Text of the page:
Every day, farmers make decisions that affect their operations. Many of a farm’s aspects influence their judgments, however unpredictable they may be. Unfortunately, just ornately from the type of industry we are in, this concept is risk. As farmers become more and more commercial by the day, farming has become increasingly dangerous, making it crucial to ensure your business plan includes an effective risk management plan.

From Colorado’s extreme changes in weather at a moment’s notice, to the occurrence of pests and illnesses of your crops or livestock, plus any emergencies as well, each factor has an impact on productivity. Even equipment failure and market price variations are also potential hazards or risk sources that every Colorado farmer out there should always be prepared for, least when it comes to their business plan and written protocol.

There are several topics of discussion that farm owners here in our beautiful state of Colorado should be structurally prepared for. Just like having fire drill practices or emergency service alerts on your phone, every type of risk or threat possible to your agriculture business should have a set procedure outlined in your business plan. Let’s run through the most important aspects so you can be confident in your own farm’s risk management strategy.

Good Risk Management Traits Farmers Must Have

Risk Management Decisions

Management’s primary activity is decision-making. All decisions have consequences or outcomes. In most cases, however, the outcome of a decision cannot be predicted. Farmers will find it more difficult to make an informed decision as the risk becomes more complex.

Farmers’ Attitudes Toward Risk

Agriculture Risk Management FAQsFarmers differ in their willingness to take risks from the average urban jungle resident. A good way to look at AG worker’s frame of mind when it comes to risk is to view them by types. Farmers’ can be divided into three categories: risk-averse farmers who attempt to avoid taking chances, risk-takers who are open to more dangerous economic opportunities, and risk neutral farmers. An AG business owner or manager’s attitude toward how they approach and act in risky situations can completely benefit or deter the success of their farm, so make sure you are aware of the type of risk attitude you have.

Decision Making

Accurate information, which requires dependable data, is required for good risk management decisions. A farmer can use good data to make sensible risk management decisions.

Agriculture Risk Management TIPS

1) Maintain a strong current position (cash on hand) in the farm company.

    • Use excess cash revenues from the farm operation to pay down short-term debt.
    • Keep an eye on your farm’s working capital and current ratio in the financial statement.
    • Be mindful of non-farm spending and excessive spending for family living.
    • Farm cash flow planning should include non-farm and family living expenses.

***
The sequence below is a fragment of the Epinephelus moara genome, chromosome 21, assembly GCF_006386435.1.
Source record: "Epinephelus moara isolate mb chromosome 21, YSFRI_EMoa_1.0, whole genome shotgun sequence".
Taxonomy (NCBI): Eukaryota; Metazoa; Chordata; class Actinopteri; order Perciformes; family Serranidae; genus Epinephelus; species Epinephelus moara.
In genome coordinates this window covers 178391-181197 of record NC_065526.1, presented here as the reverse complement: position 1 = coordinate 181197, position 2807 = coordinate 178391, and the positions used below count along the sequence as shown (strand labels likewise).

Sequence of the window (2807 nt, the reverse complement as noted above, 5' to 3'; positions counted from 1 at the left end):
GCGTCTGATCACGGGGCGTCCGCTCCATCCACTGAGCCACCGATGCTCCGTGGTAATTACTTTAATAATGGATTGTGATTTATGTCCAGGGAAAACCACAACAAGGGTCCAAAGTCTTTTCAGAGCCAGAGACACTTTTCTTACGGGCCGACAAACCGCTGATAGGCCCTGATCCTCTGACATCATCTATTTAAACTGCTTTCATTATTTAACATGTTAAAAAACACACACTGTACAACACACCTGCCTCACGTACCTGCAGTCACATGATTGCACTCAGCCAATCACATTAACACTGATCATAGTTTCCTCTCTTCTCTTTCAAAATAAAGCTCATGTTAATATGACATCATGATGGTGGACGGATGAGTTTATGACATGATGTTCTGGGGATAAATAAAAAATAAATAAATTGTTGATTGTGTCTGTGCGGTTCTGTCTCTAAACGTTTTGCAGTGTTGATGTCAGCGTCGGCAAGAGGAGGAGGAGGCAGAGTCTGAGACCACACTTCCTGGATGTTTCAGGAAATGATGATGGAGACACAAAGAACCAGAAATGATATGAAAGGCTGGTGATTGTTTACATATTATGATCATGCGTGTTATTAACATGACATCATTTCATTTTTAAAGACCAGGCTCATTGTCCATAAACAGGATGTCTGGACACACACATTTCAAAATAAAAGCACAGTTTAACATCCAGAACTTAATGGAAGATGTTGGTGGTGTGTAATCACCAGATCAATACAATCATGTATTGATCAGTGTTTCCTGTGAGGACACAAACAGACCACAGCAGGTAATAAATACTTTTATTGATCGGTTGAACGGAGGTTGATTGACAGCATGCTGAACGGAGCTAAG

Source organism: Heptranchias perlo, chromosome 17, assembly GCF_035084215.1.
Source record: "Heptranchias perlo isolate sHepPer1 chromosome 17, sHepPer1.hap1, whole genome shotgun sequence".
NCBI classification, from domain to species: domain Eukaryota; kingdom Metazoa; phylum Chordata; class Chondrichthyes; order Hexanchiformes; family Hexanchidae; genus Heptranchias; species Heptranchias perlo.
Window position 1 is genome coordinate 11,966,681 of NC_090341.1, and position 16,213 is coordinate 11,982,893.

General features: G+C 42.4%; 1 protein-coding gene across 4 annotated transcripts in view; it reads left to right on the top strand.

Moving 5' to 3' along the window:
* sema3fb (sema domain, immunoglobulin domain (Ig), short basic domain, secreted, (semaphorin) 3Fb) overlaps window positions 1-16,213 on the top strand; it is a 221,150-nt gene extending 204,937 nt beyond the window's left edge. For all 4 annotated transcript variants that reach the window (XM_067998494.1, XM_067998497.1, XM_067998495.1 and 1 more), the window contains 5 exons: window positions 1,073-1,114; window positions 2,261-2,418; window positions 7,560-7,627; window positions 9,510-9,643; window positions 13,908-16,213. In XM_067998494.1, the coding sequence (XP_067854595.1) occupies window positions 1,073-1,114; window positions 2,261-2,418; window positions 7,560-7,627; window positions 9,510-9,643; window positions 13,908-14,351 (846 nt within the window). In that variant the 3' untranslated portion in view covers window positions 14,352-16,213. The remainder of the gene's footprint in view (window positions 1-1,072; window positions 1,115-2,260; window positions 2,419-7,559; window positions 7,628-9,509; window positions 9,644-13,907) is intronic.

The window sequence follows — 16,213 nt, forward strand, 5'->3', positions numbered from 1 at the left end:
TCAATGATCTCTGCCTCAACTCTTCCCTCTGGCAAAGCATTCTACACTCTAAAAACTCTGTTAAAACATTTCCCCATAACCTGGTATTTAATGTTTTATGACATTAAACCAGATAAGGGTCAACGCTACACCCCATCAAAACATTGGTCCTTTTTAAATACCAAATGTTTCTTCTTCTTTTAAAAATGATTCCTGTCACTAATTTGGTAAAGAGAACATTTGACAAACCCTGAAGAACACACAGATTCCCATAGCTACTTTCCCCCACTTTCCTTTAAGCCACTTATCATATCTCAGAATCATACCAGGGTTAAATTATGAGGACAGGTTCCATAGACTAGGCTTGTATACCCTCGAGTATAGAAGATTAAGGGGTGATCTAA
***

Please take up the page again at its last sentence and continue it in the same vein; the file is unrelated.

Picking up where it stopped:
2) Farm machinery and facility investments should be carefully considered.

    • Make informed decisions on how to spend available funds on capital improvements.
    • Ensure that the operational investments are both necessary and have a possible return on investment.
    • Keep in mind that term loans used to finance capital improvements may have long repayment periods.
    • Look for ways to sell farm assets that are no longer useful to the farm.

3) Be wary of purchasing pricey acreage.

    • Make sure that any land purchases you make are financially sound for your farm.
    • Shop around before committing to a farm purchase.
    • To secure land, compare the cost of ownership to the probable yearly land rental prices.
    • Don’t spend all of your available cash on land investments.

4) Consider measures to lower and manage financial risk.

    • Fine-tune the farm’s grain marketing strategy based on production costs.
    • Spend some time in 2016 researching the finest crop insurance methods for your farm.
    • Analyze seed, fertilizer, chemical, and other crop-related decisions thoroughly.
    • Avoid high land rent bids and seek variable lease contracts.
    • Look for profit margin possibilities in crop and livestock.

5) Keep in touch with family members, farm partners, and agricultural lenders.

    • Discuss financial matters and farm profitability with family members and other farm partners.
    • Enlist the help of farm business management advisers and other experts.
    • Before finalizing planned machinery and equipment acquisitions.
    • Talk about your grain and livestock marketing strategies.
    • Address any financial difficulties, whether farm-related or not.
    • Think of your farm lender and other professionals as advisors.

If you are still looking for more advice or reliable informational sources to ensure your agribusiness’s risk management strategy is effective, give our cooperative a call. Farm Credit of Southern Colorado is here to assist with creating the best AG risk management plan for your farm, as well as assist with any other farm lending services or questions you may have. We are here to help when you need us, so contact today!

This blog post is for informational purposes only and should not be considered financial, legal, or investment advice. Any information contained in this post is subject to change without notice and should not be relied upon without seeking the advice of a qualified professional. The views and opinions expressed in this post are those of the author and do not necessarily reflect the official policy or position of our Association. The author and Association are not responsible for any errors or omissions and are not liable for any losses or damages arising from the use of the information contained in this post.